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Ethiopian Airlines 777F Catches Fire In Shanghai

An Ethiopian Airlines Boeing 777. (Photo: Boeing)

An Ethiopian Airlines Boeing 777F caught fire at Shanghai Pudong International Airport on Wednesday while preparing for a flight to South America, the airline said in a statement. All crews working with the aircraft are reportedly safe.

For a time after flights broke out, flights were diverted from Pudong to Shanghai Hongqiao International Airport.


The fire was extinguished just after 5 p.m. It seems to have broken out near the aft fuselage of the aircraft, leaving scorched burn marks between the rear cargo door and the tail. The cause of the fire is currently under investigation by both China’s Civil Aviation Administration and Ethiopian Airlines.

“Ethiopian Airlines B777 freighter aircraft, with registration number ET-ARH, caught fire while loading cargo at Pudong Shanghai Airport today. The aircraft was on a regular scheduled cargo service from Shanghai to Sao Paulo-Santiago via Addis Ababa. All ground staff and flying crew are safe,” Ethiopian Airlines said in its statement. “Ethiopian has collaborated with all concerned authorities and contained the fire. The cause of the incident is under investigation by the appropriate authorities.”

Even though it is currently unknown how the fire began, it is raising renewed questions over the acceptability of lithium batteries in flight. Relatively flammable, the batteries are prohibited on passenger flights but can still be shipped on dedicated cargo services. And while there are strict rules about how they can be carried on aircraft at all, there are issues with the incorrect declaration of the batteries and poor packaging. A source close to the matter said that three pallets of lithium batteries were onboard the 777 at the time of the fire, per The Load Star.

The incident involved ET-ARH, a five-year-old aircraft. It had arrived from Brussels the day before and was on its way to Santiago, Chile via São Paulo.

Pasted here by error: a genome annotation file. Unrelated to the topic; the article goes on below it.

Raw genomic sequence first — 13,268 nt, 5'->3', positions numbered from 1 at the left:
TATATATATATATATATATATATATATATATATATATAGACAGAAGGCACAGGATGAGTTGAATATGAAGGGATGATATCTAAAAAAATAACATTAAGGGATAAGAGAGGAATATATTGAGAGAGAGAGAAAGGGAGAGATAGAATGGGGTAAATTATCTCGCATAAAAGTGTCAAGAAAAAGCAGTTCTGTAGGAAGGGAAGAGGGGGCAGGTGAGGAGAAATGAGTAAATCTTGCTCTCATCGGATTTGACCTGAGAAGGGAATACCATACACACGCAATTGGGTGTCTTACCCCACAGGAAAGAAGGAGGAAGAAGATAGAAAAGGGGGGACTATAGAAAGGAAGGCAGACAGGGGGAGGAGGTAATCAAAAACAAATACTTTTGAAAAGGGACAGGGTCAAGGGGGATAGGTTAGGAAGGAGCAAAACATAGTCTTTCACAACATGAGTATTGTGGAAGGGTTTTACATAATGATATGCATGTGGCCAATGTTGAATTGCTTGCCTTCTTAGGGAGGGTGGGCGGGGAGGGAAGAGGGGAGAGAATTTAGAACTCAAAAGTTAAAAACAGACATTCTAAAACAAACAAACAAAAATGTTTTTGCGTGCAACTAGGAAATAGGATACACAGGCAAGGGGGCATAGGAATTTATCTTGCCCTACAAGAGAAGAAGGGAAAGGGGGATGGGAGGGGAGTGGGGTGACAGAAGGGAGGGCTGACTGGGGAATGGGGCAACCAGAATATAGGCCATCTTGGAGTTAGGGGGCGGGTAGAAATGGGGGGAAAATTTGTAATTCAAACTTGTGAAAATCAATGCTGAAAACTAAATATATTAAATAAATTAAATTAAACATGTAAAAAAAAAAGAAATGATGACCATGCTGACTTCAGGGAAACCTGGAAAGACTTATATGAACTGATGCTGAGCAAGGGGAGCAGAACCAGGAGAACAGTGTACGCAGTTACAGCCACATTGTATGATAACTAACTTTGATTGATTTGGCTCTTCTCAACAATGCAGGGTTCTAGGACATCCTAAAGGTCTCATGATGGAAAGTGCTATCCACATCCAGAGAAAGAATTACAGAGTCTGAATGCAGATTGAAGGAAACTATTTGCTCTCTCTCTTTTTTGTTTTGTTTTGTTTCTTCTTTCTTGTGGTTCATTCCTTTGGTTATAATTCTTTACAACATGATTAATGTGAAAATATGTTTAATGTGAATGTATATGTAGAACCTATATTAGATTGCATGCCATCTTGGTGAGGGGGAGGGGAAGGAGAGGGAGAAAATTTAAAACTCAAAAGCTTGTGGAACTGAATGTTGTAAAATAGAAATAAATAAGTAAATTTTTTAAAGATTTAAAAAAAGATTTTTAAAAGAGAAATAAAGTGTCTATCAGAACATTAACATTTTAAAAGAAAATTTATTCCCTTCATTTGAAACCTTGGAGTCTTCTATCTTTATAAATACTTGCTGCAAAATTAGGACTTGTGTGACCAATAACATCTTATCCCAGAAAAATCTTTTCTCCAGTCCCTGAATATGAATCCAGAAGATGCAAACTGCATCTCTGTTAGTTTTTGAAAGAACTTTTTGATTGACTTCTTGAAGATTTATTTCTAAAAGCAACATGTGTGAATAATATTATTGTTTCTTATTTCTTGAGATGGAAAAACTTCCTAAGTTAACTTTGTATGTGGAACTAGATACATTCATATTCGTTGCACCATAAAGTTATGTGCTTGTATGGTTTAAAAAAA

Cargo services have proved vital for Ethiopian Airlines throughout the COVID-19 pandemic. While passenger services have dwindled, the carrier has converted 25 Boeing 737 passenger planes into cargo aircraft. Despite losing some $55 billion due to travel restrictions, company CEO Tewolde Gebremariam said that cargo and maintenance services have helped the airline stay afloat, per Anadolu Agency.

While the loss of one aircraft will not cripple Ethiopian’s cargo operations, the loss of such a big aircraft will raise logistical challenges for the airline in the near future. The carrier has lost considerable capacity from just one aircraft. Ethiopian will undoubtedly need to mobilize to adapt to this loss. The airline has nine 777Fs remaining in its fleet, of which it owns six and leases three, per PlaneSpotters.

Another Ethiopian Airlines aircraft, a Boeing 787 Dreamliners, caught fire at London’s Heathrow Airport in 2013 because two bare wires were touching location equipment, igniting a spark and burning through the fuselage. Ethiopian currently flies cargo services to over 70 destinations around the world on each inhabited continent.

John McDermott


  • John McDermott

    John McDermott is a student at Northwestern University. He is also a student pilot with hopes of flying for the airlines. A self-proclaimed "avgeek," John will rave about aviation at length to whoever will listen, and he is keen to call out any airplane he sees, whether or not anyone around him cares about flying at all. John previously worked as a Journalist and Editor-In-Chief at Aeronautics Online Aviation News and Media. In his spare time, John enjoys running, photography, and watching planes approach Chicago O'Hare from over Lake Michigan.

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